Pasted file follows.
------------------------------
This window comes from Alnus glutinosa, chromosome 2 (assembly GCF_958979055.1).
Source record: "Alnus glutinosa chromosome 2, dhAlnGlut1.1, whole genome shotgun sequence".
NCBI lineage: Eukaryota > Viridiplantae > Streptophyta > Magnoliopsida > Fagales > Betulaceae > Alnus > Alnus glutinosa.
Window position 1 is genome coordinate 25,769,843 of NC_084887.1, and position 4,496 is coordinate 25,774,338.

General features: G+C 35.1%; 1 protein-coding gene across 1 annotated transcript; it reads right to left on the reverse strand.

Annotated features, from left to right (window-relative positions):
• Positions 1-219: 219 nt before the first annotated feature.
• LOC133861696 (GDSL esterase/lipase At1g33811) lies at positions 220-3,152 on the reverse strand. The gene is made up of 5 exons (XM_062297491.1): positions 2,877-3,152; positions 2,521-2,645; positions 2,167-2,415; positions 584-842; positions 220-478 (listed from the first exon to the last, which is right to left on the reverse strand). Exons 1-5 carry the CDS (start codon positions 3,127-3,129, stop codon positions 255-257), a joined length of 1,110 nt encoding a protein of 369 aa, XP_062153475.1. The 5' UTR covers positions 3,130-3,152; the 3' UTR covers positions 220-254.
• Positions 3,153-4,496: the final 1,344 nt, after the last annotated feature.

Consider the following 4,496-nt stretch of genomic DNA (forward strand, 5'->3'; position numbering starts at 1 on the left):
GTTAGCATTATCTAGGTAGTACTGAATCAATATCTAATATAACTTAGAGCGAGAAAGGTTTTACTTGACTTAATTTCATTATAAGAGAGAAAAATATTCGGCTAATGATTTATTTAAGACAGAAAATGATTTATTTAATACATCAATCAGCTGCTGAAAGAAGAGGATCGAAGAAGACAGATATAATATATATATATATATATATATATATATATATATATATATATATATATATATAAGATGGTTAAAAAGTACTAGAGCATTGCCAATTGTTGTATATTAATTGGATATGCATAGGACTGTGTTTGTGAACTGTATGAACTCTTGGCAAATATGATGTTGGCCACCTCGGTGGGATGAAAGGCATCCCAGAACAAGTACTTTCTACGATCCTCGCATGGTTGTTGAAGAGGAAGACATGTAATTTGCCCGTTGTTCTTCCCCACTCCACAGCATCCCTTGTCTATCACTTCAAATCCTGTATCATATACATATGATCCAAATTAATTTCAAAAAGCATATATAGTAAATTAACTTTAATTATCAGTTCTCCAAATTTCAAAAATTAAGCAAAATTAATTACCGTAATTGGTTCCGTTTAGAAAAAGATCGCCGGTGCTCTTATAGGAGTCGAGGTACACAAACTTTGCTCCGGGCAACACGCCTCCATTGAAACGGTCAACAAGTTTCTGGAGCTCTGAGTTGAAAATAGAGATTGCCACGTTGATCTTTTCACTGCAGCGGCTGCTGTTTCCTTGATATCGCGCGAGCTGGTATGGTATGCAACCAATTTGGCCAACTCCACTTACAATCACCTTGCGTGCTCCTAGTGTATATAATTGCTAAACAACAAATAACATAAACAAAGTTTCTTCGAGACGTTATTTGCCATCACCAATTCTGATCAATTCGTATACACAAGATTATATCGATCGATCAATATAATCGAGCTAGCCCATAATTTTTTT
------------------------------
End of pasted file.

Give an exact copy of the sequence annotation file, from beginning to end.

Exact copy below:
This window comes from Alnus glutinosa, chromosome 2 (assembly GCF_958979055.1).
Source record: "Alnus glutinosa chromosome 2, dhAlnGlut1.1, whole genome shotgun sequence".
NCBI lineage: Eukaryota > Viridiplantae > Streptophyta > Magnoliopsida > Fagales > Betulaceae > Alnus > Alnus glutinosa.
Window position 1 is genome coordinate 25,769,843 of NC_084887.1, and position 4,496 is coordinate 25,774,338.

General features: G+C 35.1%; 1 protein-coding gene across 1 annotated transcript; it reads right to left on the reverse strand.

Annotated features, from left to right (window-relative positions):
• Positions 1-219: 219 nt before the first annotated feature.
• LOC133861696 (GDSL esterase/lipase At1g33811) lies at positions 220-3,152 on the reverse strand. The gene is made up of 5 exons (XM_062297491.1): positions 2,877-3,152; positions 2,521-2,645; positions 2,167-2,415; positions 584-842; positions 220-478 (listed from the first exon to the last, which is right to left on the reverse strand). Exons 1-5 carry the CDS (start codon positions 3,127-3,129, stop codon positions 255-257), a joined length of 1,110 nt encoding a protein of 369 aa, XP_062153475.1. The 5' UTR covers positions 3,130-3,152; the 3' UTR covers positions 220-254.
• Positions 3,153-4,496: the final 1,344 nt, after the last annotated feature.

Consider the following 4,496-nt stretch of genomic DNA (forward strand, 5'->3'; position numbering starts at 1 on the left):
GTTAGCATTATCTAGGTAGTACTGAATCAATATCTAATATAACTTAGAGCGAGAAAGGTTTTACTTGACTTAATTTCATTATAAGAGAGAAAAATATTCGGCTAATGATTTATTTAAGACAGAAAATGATTTATTTAATACATCAATCAGCTGCTGAAAGAAGAGGATCGAAGAAGACAGATATAATATATATATATATATATATATATATATATATATATATATATATATATATATAAGATGGTTAAAAAGTACTAGAGCATTGCCAATTGTTGTATATTAATTGGATATGCATAGGACTGTGTTTGTGAACTGTATGAACTCTTGGCAAATATGATGTTGGCCACCTCGGTGGGATGAAAGGCATCCCAGAACAAGTACTTTCTACGATCCTCGCATGGTTGTTGAAGAGGAAGACATGTAATTTGCCCGTTGTTCTTCCCCACTCCACAGCATCCCTTGTCTATCACTTCAAATCCTGTATCATATACATATGATCCAAATTAATTTCAAAAAGCATATATAGTAAATTAACTTTAATTATCAGTTCTCCAAATTTCAAAAATTAAGCAAAATTAATTACCGTAATTGGTTCCGTTTAGAAAAAGATCGCCGGTGCTCTTATAGGAGTCGAGGTACACAAACTTTGCTCCGGGCAACACGCCTCCATTGAAACGGTCAACAAGTTTCTGGAGCTCTGAGTTGAAAATAGAGATTGCCACGTTGATCTTTTCACTGCAGCGGCTGCTGTTTCCTTGATATCGCGCGAGCTGGTATGGTATGCAACCAATTTGGCCAACTCCACTTACAATCACCTTGCGTGCTCCTAGTGTATATAATTGCTAAACAACAAATAACATAAACAAAGTTTCTTCGAGACGTTATTTGCCATCACCAATTCTGATCAATTCGTATACACAAGATTATATCGATCGATCAATATAATCGAGCTAGCCCATAATTTTTTT